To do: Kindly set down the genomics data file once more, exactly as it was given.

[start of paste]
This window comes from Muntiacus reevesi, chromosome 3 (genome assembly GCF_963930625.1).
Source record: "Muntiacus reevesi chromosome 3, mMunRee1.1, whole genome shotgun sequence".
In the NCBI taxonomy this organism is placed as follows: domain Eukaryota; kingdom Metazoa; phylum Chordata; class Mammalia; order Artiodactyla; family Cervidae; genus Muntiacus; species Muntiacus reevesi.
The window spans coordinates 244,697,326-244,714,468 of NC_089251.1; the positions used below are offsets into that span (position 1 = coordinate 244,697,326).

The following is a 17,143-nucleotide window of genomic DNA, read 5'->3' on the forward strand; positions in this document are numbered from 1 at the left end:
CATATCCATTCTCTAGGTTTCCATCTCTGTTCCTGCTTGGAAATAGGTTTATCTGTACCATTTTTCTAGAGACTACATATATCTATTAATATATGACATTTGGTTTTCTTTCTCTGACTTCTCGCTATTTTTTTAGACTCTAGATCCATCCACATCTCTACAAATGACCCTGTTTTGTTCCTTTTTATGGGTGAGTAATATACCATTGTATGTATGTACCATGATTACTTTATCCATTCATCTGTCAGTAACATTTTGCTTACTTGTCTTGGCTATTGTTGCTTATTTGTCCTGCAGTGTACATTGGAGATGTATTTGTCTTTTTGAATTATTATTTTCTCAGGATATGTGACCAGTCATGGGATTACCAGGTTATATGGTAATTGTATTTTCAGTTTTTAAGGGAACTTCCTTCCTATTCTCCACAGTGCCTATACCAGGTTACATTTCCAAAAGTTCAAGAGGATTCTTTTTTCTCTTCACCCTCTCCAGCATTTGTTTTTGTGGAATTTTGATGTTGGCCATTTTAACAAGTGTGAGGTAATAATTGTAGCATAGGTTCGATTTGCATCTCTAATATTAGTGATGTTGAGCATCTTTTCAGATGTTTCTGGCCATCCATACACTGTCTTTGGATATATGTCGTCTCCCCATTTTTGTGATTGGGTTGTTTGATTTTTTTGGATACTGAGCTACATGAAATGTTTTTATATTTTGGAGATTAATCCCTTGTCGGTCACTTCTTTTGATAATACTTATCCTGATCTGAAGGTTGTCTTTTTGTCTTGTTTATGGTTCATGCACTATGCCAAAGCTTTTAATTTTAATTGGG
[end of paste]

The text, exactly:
This window comes from Muntiacus reevesi, chromosome 3 (genome assembly GCF_963930625.1).
Source record: "Muntiacus reevesi chromosome 3, mMunRee1.1, whole genome shotgun sequence".
In the NCBI taxonomy this organism is placed as follows: domain Eukaryota; kingdom Metazoa; phylum Chordata; class Mammalia; order Artiodactyla; family Cervidae; genus Muntiacus; species Muntiacus reevesi.
The window spans coordinates 244,697,326-244,714,468 of NC_089251.1; the positions used below are offsets into that span (position 1 = coordinate 244,697,326).

The following is a 17,143-nucleotide window of genomic DNA, read 5'->3' on the forward strand; positions in this document are numbered from 1 at the left end:
CATATCCATTCTCTAGGTTTCCATCTCTGTTCCTGCTTGGAAATAGGTTTATCTGTACCATTTTTCTAGAGACTACATATATCTATTAATATATGACATTTGGTTTTCTTTCTCTGACTTCTCGCTATTTTTTTAGACTCTAGATCCATCCACATCTCTACAAATGACCCTGTTTTGTTCCTTTTTATGGGTGAGTAATATACCATTGTATGTATGTACCATGATTACTTTATCCATTCATCTGTCAGTAACATTTTGCTTACTTGTCTTGGCTATTGTTGCTTATTTGTCCTGCAGTGTACATTGGAGATGTATTTGTCTTTTTGAATTATTATTTTCTCAGGATATGTGACCAGTCATGGGATTACCAGGTTATATGGTAATTGTATTTTCAGTTTTTAAGGGAACTTCCTTCCTATTCTCCACAGTGCCTATACCAGGTTACATTTCCAAAAGTTCAAGAGGATTCTTTTTTCTCTTCACCCTCTCCAGCATTTGTTTTTGTGGAATTTTGATGTTGGCCATTTTAACAAGTGTGAGGTAATAATTGTAGCATAGGTTCGATTTGCATCTCTAATATTAGTGATGTTGAGCATCTTTTCAGATGTTTCTGGCCATCCATACACTGTCTTTGGATATATGTCGTCTCCCCATTTTTGTGATTGGGTTGTTTGATTTTTTTGGATACTGAGCTACATGAAATGTTTTTATATTTTGGAGATTAATCCCTTGTCGGTCACTTCTTTTGATAATACTTATCCTGATCTGAAGGTTGTCTTTTTGTCTTGTTTATGGTTCATGCACTATGCCAAAGCTTTTAATTTTAATTGGG